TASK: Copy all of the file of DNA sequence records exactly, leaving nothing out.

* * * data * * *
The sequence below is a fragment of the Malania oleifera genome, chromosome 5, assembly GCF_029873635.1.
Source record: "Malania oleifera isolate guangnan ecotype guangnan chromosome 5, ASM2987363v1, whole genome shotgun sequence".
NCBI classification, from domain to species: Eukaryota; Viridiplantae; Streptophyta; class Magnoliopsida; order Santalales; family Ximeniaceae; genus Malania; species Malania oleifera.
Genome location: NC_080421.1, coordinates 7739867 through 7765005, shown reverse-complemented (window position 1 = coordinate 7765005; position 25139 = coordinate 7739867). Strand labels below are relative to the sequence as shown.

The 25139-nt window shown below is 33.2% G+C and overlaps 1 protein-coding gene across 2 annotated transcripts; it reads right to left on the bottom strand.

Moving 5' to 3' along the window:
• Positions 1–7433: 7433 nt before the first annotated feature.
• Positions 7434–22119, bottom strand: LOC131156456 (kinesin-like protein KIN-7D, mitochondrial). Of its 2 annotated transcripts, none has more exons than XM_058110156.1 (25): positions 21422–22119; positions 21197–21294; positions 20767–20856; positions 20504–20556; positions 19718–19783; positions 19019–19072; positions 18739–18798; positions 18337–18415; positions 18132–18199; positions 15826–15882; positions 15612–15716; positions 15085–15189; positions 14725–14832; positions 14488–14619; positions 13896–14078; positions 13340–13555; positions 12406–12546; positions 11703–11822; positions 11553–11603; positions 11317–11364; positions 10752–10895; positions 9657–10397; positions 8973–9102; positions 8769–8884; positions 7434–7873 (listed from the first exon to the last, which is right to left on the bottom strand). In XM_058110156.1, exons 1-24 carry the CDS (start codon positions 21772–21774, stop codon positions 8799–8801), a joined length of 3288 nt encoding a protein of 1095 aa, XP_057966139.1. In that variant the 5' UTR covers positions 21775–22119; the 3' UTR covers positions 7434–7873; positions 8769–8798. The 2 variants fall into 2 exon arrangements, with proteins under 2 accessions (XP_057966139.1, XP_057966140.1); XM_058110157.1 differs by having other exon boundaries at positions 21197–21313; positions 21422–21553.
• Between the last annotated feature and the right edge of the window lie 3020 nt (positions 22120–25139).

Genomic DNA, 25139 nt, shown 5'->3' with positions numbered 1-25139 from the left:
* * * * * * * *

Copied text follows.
The sequence below is a fragment of the Malania oleifera genome, chromosome 5, assembly GCF_029873635.1.
Source record: "Malania oleifera isolate guangnan ecotype guangnan chromosome 5, ASM2987363v1, whole genome shotgun sequence".
NCBI classification, from domain to species: Eukaryota; Viridiplantae; Streptophyta; class Magnoliopsida; order Santalales; family Ximeniaceae; genus Malania; species Malania oleifera.
Genome location: NC_080421.1, coordinates 7739867 through 7765005, shown reverse-complemented (window position 1 = coordinate 7765005; position 25139 = coordinate 7739867). Strand labels below are relative to the sequence as shown.

The 25139-nt window shown below is 33.2% G+C and overlaps 1 protein-coding gene across 2 annotated transcripts; it reads right to left on the bottom strand.

Moving 5' to 3' along the window:
• Positions 1–7433: 7433 nt before the first annotated feature.
• Positions 7434–22119, bottom strand: LOC131156456 (kinesin-like protein KIN-7D, mitochondrial). Of its 2 annotated transcripts, none has more exons than XM_058110156.1 (25): positions 21422–22119; positions 21197–21294; positions 20767–20856; positions 20504–20556; positions 19718–19783; positions 19019–19072; positions 18739–18798; positions 18337–18415; positions 18132–18199; positions 15826–15882; positions 15612–15716; positions 15085–15189; positions 14725–14832; positions 14488–14619; positions 13896–14078; positions 13340–13555; positions 12406–12546; positions 11703–11822; positions 11553–11603; positions 11317–11364; positions 10752–10895; positions 9657–10397; positions 8973–9102; positions 8769–8884; positions 7434–7873 (listed from the first exon to the last, which is right to left on the bottom strand). In XM_058110156.1, exons 1-24 carry the CDS (start codon positions 21772–21774, stop codon positions 8799–8801), a joined length of 3288 nt encoding a protein of 1095 aa, XP_057966139.1. In that variant the 5' UTR covers positions 21775–22119; the 3' UTR covers positions 7434–7873; positions 8769–8798. The 2 variants fall into 2 exon arrangements, with proteins under 2 accessions (XP_057966139.1, XP_057966140.1); XM_058110157.1 differs by having other exon boundaries at positions 21197–21313; positions 21422–21553.
• Between the last annotated feature and the right edge of the window lie 3020 nt (positions 22120–25139).

Genomic DNA, 25139 nt, shown 5'->3' with positions numbered 1-25139 from the left: